Increasingly desperate African families are sending children as young as 12 on the perilous sea journey to Europe alone so they can earn and send money home. It is a trend that is costing countries like Italy millions of euros. ( dpa )
"It is a dangerous phenomenon," said Simone Moscarelli, the legal representative of the International Organization for Migration (IOM) in Lampedusa, an Italian Mediterranean island and frequent landing site for illegal immigrants. "Migration is getting younger."
Moscarelli was speaking at a briefing in Geneva, where the head office of the IOM is based.
In two incidents, mothers had even thrust their babies into the arms of strangers on the dockside after they had failed to gain a place on a boat. The IOM had been handed the babies at the other end.
The children and teenagers that arrive on the islands of Sicily and Lampedusa have joined the wave of asylum seekers and economic refugees paying smugglers between 1,000 and 2,000 euros (1,600-3,200 dollars) to travel in unfit boats.
According to Italian legislation, minors cannot be expelled. "This is a pull factor," explained Moscarelli that the IOM believes is behind the worrying new trend.
Moscarelli came across one 12-year-old whose mother was angry that he had been detained by the authorities. "She called him and said what are you still doing there. Why are you not sending money back? It isn't a vacation," Moscarelli said she was saying.
Peter Schatzer, the IOM's regional representative for the Mediterranean, said Italy was now caring for 7,000 minors, providing schooling and support at a cost of 200 million euros a year. "It is an extremely costly exercise."
It was not just Italy. Spain had 6,000 in its care and has now reached an understanding with Morocco that some of the children will be sent back to be cared for at centres in that country.
In 2007, 16,700 people arrived on the Italian islands of Sicily and Lampedusa. As many as 2,000 were unaccompanied minors.
"We see this as a trend, more and more minors either go on their own or are sent by their families either to have a better life or because they hope to establish an anchor in Europe so other family members can follow under family reunification."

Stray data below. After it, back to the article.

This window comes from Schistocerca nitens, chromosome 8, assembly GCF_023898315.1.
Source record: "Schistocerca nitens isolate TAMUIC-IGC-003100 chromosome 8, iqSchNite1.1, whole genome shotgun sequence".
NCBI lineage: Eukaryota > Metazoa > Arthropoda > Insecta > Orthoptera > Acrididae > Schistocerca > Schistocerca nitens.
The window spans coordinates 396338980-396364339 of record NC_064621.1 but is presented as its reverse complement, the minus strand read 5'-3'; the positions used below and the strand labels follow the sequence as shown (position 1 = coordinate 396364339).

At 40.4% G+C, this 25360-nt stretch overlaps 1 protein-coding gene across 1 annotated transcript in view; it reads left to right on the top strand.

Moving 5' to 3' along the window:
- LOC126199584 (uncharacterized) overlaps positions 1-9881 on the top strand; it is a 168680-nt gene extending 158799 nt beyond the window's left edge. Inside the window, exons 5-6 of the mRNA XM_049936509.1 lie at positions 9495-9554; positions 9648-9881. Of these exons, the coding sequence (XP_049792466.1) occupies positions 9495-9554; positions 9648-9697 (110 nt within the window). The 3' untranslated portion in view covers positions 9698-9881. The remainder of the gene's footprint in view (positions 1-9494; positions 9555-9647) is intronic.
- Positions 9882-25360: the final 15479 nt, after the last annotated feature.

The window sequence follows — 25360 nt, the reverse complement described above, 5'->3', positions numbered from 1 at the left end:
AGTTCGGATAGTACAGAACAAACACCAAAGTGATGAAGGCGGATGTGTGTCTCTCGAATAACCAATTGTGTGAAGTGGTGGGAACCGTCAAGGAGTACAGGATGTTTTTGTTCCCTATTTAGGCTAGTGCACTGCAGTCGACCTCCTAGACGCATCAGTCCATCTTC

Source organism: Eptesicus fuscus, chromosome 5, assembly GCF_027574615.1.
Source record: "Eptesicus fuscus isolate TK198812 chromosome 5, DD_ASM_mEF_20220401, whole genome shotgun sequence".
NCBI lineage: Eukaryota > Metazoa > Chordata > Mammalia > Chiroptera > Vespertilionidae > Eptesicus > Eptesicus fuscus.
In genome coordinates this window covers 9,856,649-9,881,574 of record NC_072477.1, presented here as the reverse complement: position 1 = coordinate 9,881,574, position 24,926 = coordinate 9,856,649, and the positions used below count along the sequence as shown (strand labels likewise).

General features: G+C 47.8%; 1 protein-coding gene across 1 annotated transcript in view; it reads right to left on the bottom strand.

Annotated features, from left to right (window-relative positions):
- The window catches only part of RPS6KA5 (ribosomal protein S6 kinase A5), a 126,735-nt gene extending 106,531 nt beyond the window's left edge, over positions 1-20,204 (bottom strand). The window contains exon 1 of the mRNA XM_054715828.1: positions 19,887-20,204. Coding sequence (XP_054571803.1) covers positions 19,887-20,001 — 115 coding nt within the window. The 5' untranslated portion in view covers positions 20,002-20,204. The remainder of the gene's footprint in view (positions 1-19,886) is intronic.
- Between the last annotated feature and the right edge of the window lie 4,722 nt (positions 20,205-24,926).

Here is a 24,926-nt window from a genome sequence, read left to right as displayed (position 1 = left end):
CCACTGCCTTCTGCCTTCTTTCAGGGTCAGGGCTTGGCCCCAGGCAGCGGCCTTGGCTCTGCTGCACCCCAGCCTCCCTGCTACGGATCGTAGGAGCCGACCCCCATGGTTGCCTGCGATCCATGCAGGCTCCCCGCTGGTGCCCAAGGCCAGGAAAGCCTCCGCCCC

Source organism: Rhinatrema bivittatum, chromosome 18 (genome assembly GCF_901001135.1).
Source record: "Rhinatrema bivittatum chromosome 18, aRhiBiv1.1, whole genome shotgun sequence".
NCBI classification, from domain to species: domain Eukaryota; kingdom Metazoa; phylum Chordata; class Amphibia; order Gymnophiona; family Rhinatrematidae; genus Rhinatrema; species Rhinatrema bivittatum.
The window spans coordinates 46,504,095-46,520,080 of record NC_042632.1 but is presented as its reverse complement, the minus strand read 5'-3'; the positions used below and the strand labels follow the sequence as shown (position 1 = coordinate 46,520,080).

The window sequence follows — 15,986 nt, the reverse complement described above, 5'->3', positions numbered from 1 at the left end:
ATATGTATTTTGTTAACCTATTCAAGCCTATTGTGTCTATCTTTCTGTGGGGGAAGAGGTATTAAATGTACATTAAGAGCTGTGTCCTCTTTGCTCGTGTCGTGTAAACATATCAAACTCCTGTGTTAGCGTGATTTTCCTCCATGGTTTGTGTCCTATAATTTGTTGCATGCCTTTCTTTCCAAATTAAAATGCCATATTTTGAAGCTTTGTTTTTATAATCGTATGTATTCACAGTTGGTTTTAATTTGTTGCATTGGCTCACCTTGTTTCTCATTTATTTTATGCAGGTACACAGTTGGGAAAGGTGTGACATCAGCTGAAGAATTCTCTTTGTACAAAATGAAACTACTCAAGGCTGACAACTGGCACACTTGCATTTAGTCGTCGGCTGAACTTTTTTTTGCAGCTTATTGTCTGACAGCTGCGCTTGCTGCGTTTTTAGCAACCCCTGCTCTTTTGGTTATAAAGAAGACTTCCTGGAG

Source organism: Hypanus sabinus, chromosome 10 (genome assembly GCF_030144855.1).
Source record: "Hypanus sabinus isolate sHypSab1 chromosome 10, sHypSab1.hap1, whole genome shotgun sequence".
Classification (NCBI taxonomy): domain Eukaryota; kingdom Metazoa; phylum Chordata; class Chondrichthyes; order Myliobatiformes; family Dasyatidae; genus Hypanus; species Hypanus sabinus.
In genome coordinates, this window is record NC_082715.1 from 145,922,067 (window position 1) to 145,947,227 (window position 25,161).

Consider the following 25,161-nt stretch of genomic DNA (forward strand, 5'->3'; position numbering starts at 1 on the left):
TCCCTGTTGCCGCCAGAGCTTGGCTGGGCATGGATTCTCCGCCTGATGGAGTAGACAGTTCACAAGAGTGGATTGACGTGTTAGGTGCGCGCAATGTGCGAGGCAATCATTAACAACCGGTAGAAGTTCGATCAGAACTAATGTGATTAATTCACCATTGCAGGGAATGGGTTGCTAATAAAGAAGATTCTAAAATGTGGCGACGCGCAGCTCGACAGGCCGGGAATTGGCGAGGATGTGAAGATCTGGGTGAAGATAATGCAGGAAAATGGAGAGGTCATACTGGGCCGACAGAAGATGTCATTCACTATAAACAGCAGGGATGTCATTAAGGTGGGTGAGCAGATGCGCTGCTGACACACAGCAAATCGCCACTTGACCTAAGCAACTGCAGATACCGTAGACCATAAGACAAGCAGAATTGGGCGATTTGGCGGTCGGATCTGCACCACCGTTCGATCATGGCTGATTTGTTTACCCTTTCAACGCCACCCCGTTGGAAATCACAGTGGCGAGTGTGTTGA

In Greece, another major frontline Mediterranean destination, there were also growing numbers of minors arriving, this time from Afghanistan.
In Italy, most of the arrivals, who use Libya as a stepping stone, are from Africa, Nigeria, Somalia and Eritrea fleeing conflict or food scarcity.
Sicily and Lampedusa, are, like the Canary Islands, the gateways to Europe for up to 120,000 illegal refugees a year.
The EU's border patrol organization, Frontex, which uses boats and helicopters to patrol the sea crossing, showed little sign that it acted as a deterrent.
Frontex was more about search and rescue than returning people, Schatzer said.
Moscarelli added: "When you are on the high seas and you see a boat with 50 or 60 people on it, women and children, it is very difficult to send them back. It is very dangerous."
Generally the Italian or Spanish coast guards would rescue them first and ask questions later, she said.
The problem with closing doors into Europe was another one would open. Illegal Algerian immigrants had now started arriving in Sardinia where there were, as yet, no facilities for them.
"Managing migration is a bit like squeezing a water balloon. You might make it thinner one end but the pressure comes out somewhere else," Schatzer said.
With Spain and Senegal collaborating very well on interception and returning, more people were moving from the western route to the central Mediterranean route, he said.
For Italy, while many boats set off from Libya, the North African state refuses any returns, which acted as an incentive for would-be immigrants.
The majority of arrivals were men aged between 20 and 30 and there was no end to the flow, Schatzer said.
Between January and March this year, almost 3,000 people had made the crossing to Lampedusa in Italy. A total of 111 had died so far.
More and more unaccompanied minors were among those taking their lives in their hands.